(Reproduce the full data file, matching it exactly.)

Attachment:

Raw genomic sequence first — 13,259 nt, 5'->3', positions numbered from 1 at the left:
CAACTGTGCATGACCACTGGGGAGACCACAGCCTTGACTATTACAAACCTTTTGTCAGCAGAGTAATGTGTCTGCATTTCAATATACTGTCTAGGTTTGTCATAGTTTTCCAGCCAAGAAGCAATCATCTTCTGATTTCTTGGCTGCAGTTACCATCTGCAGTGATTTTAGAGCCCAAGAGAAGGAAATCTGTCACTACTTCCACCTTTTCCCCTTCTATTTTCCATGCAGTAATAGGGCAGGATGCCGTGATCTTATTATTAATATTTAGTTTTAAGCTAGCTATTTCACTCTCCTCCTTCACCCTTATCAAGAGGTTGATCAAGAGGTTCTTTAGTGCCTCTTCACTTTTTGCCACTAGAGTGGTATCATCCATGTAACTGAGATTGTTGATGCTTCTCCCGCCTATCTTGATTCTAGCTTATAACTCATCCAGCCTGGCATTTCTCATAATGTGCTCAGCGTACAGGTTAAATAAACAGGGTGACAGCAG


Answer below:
Raw genomic sequence first — 13,259 nt, 5'->3', positions numbered from 1 at the left:
CAACTGTGCATGACCACTGGGGAGACCACAGCCTTGACTATTACAAACCTTTTGTCAGCAGAGTAATGTGTCTGCATTTCAATATACTGTCTAGGTTTGTCATAGTTTTCCAGCCAAGAAGCAATCATCTTCTGATTTCTTGGCTGCAGTTACCATCTGCAGTGATTTTAGAGCCCAAGAGAAGGAAATCTGTCACTACTTCCACCTTTTCCCCTTCTATTTTCCATGCAGTAATAGGGCAGGATGCCGTGATCTTATTATTAATATTTAGTTTTAAGCTAGCTATTTCACTCTCCTCCTTCACCCTTATCAAGAGGTTGATCAAGAGGTTCTTTAGTGCCTCTTCACTTTTTGCCACTAGAGTGGTATCATCCATGTAACTGAGATTGTTGATGCTTCTCCCGCCTATCTTGATTCTAGCTTATAACTCATCCAGCCTGGCATTTCTCATAATGTGCTCAGCGTACAGGTTAAATAAACAGGGTGACAGCAG